Data administration has in the past placed great emphasis on the logical level of data management. This has meant that data models, business processes, architectures, and application functionality have received a great deal more attention than physical data values in production databases. Yet, master data management (MDM) is fundamentally concerned with managing physical data values in production databases. These management requirements cannot be fully answered by abstracting the problems of MDM back to logical layer of data models, architectures, and so on.
Thus, MDM spans the boundary of the logical and physical worlds of data. Legacy data administration tried to maintain these worlds as separate, with a general attitude of “we design the databases, but whatever the users put in them is their concern”. The result has been that nearly all the advances made by data administration in the past few decades have been confined to the logical level, with very little being done to address needs at the physical level. For instance, data model patterns and levels of abstraction, such as the “Party” pattern, have been the subject of much attention, but there is no detailed methodology for mapping production data assets (a topic known as data cartography).
For MDM this is a very serious problem. Attempts to implement MDM using the approaches developed by legacy data administration will never adequately address the requirements of physical master data. Therefore, it is necessary to understand what the management requirements of physical master data are in order to meet the MDM challenge. This article considers examples in one particular area – the governance of reference data values – where physical management needs are often in great need.
Unfortunately, reference data means different things to different people. The definition used here is:
Reference data is any kind of data that is used solely to categorize other data found in a database, or solely for relating data in a database to information beyond the boundaries of the enterprise.
This definition means that in practice reference data tables are what is commonly called “code tables”, or “lookup tables” or “domain values”. These are typically tables with a key column containing a code, and another column containing a description. Sometimes reference data tables can have additional columns, which may include foreign keys from other reference data tables. Examples of reference data tables include Country, Currency, Customer Type, and Product Category.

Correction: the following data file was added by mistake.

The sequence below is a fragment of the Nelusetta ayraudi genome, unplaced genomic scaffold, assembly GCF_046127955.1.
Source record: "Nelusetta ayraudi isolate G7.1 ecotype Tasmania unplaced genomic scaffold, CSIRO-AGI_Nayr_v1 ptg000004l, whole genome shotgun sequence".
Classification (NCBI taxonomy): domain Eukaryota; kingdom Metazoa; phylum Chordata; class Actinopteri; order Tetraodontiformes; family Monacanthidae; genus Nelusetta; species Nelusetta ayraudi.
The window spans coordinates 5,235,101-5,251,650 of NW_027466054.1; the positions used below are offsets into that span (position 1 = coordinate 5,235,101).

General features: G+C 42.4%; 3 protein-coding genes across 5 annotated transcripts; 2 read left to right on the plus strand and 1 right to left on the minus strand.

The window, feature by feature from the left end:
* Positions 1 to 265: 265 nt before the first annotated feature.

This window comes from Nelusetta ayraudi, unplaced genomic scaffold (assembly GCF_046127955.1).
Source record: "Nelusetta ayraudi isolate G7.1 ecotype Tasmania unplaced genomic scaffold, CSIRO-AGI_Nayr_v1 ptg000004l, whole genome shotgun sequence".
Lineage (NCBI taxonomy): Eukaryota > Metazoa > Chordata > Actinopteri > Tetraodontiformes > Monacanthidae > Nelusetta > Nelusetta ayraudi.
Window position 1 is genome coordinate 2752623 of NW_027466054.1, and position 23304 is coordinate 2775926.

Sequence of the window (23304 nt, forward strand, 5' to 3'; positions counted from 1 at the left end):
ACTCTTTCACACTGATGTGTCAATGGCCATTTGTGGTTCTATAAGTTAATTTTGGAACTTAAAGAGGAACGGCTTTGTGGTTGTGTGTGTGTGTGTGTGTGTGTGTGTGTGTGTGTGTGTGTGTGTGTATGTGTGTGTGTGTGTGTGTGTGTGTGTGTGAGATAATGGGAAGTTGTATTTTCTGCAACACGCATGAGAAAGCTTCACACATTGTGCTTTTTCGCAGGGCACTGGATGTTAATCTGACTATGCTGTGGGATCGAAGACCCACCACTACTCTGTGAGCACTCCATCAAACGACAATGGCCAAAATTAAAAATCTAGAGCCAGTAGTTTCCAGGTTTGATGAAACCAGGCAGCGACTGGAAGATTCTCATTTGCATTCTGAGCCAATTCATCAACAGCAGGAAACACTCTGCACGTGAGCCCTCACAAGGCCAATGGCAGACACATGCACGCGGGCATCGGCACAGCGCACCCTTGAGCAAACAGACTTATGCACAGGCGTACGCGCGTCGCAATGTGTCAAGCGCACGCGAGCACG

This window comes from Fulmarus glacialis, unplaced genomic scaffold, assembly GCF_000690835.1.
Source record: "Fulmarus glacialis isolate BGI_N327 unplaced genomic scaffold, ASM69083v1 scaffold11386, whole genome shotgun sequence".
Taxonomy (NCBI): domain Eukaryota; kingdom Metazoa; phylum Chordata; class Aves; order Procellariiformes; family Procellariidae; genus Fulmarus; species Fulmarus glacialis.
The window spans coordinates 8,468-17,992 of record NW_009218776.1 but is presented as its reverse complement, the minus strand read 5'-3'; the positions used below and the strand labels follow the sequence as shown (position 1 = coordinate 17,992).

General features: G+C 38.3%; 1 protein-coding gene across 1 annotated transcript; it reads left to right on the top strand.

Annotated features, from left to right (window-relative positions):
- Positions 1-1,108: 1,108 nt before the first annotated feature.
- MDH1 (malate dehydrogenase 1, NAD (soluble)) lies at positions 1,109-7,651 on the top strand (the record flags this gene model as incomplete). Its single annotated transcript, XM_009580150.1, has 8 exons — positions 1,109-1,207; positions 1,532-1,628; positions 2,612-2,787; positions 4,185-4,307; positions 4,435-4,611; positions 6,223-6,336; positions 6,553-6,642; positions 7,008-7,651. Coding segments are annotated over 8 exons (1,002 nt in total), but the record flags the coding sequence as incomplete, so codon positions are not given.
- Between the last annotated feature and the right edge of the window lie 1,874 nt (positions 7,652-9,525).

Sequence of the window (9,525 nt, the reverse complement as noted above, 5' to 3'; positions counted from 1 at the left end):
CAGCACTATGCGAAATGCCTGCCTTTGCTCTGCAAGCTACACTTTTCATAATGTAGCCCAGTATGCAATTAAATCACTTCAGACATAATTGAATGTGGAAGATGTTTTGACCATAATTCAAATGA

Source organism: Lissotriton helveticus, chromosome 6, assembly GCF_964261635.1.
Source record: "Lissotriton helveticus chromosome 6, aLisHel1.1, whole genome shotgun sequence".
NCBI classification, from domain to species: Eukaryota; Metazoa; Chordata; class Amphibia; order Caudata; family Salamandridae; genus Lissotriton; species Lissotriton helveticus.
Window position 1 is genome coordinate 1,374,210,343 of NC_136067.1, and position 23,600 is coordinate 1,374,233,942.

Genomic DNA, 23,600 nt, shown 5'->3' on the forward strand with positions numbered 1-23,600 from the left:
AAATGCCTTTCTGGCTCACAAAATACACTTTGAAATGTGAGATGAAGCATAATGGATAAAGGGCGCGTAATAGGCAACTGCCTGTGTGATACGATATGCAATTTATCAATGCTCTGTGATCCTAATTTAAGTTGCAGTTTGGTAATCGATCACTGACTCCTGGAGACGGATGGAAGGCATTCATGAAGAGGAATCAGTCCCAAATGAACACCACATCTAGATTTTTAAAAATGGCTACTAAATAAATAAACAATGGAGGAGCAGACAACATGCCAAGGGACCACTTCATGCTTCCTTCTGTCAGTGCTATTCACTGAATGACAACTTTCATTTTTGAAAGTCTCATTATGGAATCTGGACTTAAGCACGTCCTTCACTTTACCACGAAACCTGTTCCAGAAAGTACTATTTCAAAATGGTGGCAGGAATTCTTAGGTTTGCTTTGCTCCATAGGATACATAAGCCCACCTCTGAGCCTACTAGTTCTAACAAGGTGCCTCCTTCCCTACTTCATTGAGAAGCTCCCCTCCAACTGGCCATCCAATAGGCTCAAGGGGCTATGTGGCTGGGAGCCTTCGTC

Overall, little attention is paid to the population of reference data values. However, reference data tables typically make up anywhere from 20% – 50% of a database in terms of numbers of tables.
There is typically very little governance around data production in these tables. Thus, a database whose design is in third normal form can still have up to half of its tables populated in a very chaotic manner. In other words, excellence at the logical level does not guarantee very much for the physical values of this class of master data. Simply expecting users to manage the physical values well, without even providing any guidelines on how to do this – let alone implementing any governance processes – is an escape from the responsibilities of MDM. Let us examine one of the management needs around physical data values in this area.
Definition of All Required Reference Data Tables
It is not uncommon to find database tables such as Product or Customer that contain code columns which should be foreign keys, but for which no parent reference data table exists. The code values, therefore, exist only in the database table where they are found. If a new code has to be added, it can only be added as part of a new record. If a list of the existing set of codes is required, this can only be done by extracting them from the table where they are found. Since no parent table exists, no descriptions are available for the codes, and no metadata is available for them, e.g. who added or updated the codes and when this was done.
This problem can arise in various ways, some of them rather subtle. For instance, an indicator can evolve from a “Y” or “N” to a range of code values.
The Governance Challenge